“Bad news for Bay Area homebuyers. Good news for sellers?“ asks a recent Silicon Valley Business Journal article, talking about the lower inventory that all Bay Area agents – especially those of us working with clients in areas such as Palo Alto, Menlo Park, Los Altos, and Los Gatos – are familiar with these days. The article states that “new listings for single-family homes in Santa Clara County dropped 15 percent to 1,360 in March 2012 compared to March 2011,” and, in San Mateo County, “new listings for single-family homes slid 15 percent to 588 in March 2012 compared to the year prior.” That is the case for all nine San Francisco Bay Area counties. At the same time, the buyer demand has significantly increased, resulting in multiple offers and higher home prices.
I talked to Silicon Valley Business Journal about the fact that this situation makes both realtors and their clients work harder. We pay attention to every move in the areas we specialize in, talk to neighbors, friends, and parents at school. “A lot of agents representing buyers are spending a lot of time and effort on trying to snag properties before they are listed on MLS,” I was quoted saying, and I know that every agent with interested buyers hopes to find a way to snag that property without getting into a bidding war. Some buyers will not “play the game” and overbid, which means that it can take months until they find the right house. Keep in mind that a lot of first-time buyers will compete with “investors,” who have cash and can move quickly.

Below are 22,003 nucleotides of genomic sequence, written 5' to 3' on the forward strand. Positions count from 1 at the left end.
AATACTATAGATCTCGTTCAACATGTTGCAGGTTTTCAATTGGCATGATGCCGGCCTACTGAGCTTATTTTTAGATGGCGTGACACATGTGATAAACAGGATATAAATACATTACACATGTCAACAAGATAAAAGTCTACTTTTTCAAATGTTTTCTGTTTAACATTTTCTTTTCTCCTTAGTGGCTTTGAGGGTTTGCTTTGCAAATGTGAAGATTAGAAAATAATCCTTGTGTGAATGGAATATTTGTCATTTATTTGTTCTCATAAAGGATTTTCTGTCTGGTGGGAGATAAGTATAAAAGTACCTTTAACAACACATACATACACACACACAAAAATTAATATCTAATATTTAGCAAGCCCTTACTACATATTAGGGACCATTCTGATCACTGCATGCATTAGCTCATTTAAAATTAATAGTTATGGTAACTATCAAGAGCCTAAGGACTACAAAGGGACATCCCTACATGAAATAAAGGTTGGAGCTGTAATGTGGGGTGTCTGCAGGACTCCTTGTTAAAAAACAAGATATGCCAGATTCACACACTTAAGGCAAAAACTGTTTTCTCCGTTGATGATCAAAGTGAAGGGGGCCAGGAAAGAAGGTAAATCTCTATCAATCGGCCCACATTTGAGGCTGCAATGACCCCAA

In some situations, the prospective buyer will move the search to a different area, because, for some areas with good schools and associated bidding wars (e.g. Cupertino), after a certain price, the buyer interest is not as high anymore. In those cases, entry-level houses are affected by bidding wars, and, if you can afford to go a bit higher, you enter a different price range where you won’t have too much competition.
Of course, we all go after what we think we can afford, but keep in mind that in your search you should be looking at the monthly payment (if you think you can afford it or not) rather than the final price of the house. If you are comfortable with that monthly payment, then you will probably be OK. If you are renting, a rent-versus-buy analysis would be helpful and we do that for our clients all the time before starting the house search process. I will follow up with a post on that in the upcoming weeks.